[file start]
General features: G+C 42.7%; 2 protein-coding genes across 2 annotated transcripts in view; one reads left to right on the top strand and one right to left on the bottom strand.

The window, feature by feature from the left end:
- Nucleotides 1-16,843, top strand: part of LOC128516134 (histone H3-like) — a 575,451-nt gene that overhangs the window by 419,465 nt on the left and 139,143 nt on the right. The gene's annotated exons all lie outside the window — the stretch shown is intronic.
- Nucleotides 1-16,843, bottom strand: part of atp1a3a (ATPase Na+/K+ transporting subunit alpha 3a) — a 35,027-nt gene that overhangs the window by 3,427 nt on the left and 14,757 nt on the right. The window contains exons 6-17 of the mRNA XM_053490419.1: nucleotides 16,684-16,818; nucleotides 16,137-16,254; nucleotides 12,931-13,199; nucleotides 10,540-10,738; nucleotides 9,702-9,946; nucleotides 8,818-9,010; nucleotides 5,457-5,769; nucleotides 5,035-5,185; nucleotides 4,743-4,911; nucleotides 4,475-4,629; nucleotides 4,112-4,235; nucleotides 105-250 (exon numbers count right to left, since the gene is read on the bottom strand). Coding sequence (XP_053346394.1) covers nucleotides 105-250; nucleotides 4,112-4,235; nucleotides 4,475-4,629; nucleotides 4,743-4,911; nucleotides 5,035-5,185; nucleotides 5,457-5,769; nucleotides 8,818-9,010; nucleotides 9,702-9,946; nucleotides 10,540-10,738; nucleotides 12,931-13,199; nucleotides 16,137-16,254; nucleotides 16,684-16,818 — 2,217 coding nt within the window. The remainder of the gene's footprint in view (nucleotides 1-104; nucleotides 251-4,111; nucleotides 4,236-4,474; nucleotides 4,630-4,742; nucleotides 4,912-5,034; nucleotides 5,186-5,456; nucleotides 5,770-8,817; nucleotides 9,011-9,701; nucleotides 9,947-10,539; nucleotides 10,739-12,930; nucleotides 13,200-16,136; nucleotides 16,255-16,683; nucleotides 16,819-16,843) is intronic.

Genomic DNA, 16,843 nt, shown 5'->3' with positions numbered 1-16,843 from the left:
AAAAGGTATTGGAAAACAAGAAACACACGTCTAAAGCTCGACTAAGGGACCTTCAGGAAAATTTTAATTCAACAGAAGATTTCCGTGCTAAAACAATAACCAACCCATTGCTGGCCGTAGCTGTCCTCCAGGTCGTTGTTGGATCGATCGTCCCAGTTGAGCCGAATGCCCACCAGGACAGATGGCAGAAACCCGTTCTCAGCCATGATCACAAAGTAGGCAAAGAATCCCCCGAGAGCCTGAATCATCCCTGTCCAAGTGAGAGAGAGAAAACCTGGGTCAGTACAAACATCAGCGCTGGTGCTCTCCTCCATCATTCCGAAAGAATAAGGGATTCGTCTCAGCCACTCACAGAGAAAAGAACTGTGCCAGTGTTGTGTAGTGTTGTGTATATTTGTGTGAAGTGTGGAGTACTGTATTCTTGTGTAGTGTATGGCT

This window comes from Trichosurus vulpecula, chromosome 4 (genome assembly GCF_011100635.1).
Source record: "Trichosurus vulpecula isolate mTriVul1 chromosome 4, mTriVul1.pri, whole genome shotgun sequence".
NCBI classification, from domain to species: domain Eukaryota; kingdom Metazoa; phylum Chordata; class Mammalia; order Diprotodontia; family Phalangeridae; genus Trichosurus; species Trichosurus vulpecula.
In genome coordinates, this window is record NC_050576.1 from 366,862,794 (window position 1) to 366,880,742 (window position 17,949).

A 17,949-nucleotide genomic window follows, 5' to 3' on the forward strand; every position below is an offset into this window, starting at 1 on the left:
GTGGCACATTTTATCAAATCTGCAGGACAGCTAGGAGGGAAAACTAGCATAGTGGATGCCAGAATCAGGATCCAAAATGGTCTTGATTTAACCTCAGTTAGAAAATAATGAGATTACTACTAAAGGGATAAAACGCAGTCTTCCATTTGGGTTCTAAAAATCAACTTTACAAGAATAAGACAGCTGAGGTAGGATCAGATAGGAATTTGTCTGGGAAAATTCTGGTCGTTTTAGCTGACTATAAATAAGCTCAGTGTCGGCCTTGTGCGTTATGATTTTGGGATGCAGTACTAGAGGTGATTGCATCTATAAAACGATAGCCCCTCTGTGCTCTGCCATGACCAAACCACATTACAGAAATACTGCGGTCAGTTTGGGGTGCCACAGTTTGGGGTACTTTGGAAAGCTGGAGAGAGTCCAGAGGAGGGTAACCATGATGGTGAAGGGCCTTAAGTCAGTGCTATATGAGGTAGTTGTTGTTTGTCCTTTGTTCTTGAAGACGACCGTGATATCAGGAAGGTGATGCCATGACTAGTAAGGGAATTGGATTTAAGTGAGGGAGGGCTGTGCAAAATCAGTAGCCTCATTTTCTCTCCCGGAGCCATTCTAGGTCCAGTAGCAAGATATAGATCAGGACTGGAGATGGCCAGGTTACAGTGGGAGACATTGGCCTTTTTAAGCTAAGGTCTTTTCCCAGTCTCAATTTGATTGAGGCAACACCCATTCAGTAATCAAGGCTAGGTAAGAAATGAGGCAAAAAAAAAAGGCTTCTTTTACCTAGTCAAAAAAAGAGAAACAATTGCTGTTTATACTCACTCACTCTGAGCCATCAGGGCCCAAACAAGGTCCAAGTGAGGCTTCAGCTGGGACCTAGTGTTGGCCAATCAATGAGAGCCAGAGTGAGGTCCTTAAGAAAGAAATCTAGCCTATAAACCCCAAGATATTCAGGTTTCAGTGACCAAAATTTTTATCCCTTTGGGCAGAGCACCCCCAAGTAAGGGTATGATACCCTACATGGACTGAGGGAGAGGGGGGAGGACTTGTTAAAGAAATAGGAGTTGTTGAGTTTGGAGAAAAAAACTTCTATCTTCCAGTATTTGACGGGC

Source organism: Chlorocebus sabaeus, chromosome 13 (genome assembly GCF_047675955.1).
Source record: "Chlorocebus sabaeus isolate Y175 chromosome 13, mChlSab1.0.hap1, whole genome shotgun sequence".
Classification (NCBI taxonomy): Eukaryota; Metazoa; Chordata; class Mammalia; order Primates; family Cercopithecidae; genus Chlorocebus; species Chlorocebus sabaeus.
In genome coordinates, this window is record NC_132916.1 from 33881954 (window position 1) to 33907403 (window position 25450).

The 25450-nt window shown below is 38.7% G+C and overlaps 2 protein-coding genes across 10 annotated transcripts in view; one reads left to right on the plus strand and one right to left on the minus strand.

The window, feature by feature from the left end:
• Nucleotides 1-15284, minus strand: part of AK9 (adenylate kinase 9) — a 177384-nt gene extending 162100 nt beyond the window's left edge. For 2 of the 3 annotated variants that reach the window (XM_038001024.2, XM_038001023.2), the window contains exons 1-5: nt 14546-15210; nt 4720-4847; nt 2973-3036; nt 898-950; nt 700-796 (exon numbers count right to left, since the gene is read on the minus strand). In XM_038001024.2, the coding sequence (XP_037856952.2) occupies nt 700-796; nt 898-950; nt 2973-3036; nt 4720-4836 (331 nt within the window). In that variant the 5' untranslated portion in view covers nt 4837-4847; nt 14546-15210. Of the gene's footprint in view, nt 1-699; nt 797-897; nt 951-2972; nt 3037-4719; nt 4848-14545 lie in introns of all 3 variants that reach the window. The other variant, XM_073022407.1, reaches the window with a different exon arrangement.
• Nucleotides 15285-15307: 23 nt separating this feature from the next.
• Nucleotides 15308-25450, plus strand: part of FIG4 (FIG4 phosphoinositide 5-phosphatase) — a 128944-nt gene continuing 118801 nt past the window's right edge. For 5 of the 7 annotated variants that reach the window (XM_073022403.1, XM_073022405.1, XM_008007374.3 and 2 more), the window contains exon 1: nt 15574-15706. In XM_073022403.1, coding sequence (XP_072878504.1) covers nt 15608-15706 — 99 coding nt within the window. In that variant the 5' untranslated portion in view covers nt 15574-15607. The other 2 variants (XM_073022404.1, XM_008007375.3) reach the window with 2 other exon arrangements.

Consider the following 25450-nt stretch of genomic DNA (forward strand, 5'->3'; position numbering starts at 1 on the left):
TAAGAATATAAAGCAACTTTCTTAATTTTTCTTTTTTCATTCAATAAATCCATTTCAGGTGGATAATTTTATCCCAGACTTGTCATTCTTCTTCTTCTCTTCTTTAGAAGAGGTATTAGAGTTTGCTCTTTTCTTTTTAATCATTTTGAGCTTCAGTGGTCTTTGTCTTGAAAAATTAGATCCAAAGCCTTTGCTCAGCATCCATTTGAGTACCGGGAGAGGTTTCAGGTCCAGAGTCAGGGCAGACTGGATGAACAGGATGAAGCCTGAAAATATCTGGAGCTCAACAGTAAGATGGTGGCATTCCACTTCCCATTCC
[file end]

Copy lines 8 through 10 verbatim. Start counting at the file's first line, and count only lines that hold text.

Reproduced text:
Source record: "Trichosurus vulpecula isolate mTriVul1 chromosome 4, mTriVul1.pri, whole genome shotgun sequence".
NCBI classification, from domain to species: domain Eukaryota; kingdom Metazoa; phylum Chordata; class Mammalia; order Diprotodontia; family Phalangeridae; genus Trichosurus; species Trichosurus vulpecula.
In genome coordinates, this window is record NC_050576.1 from 366,862,794 (window position 1) to 366,880,742 (window position 17,949).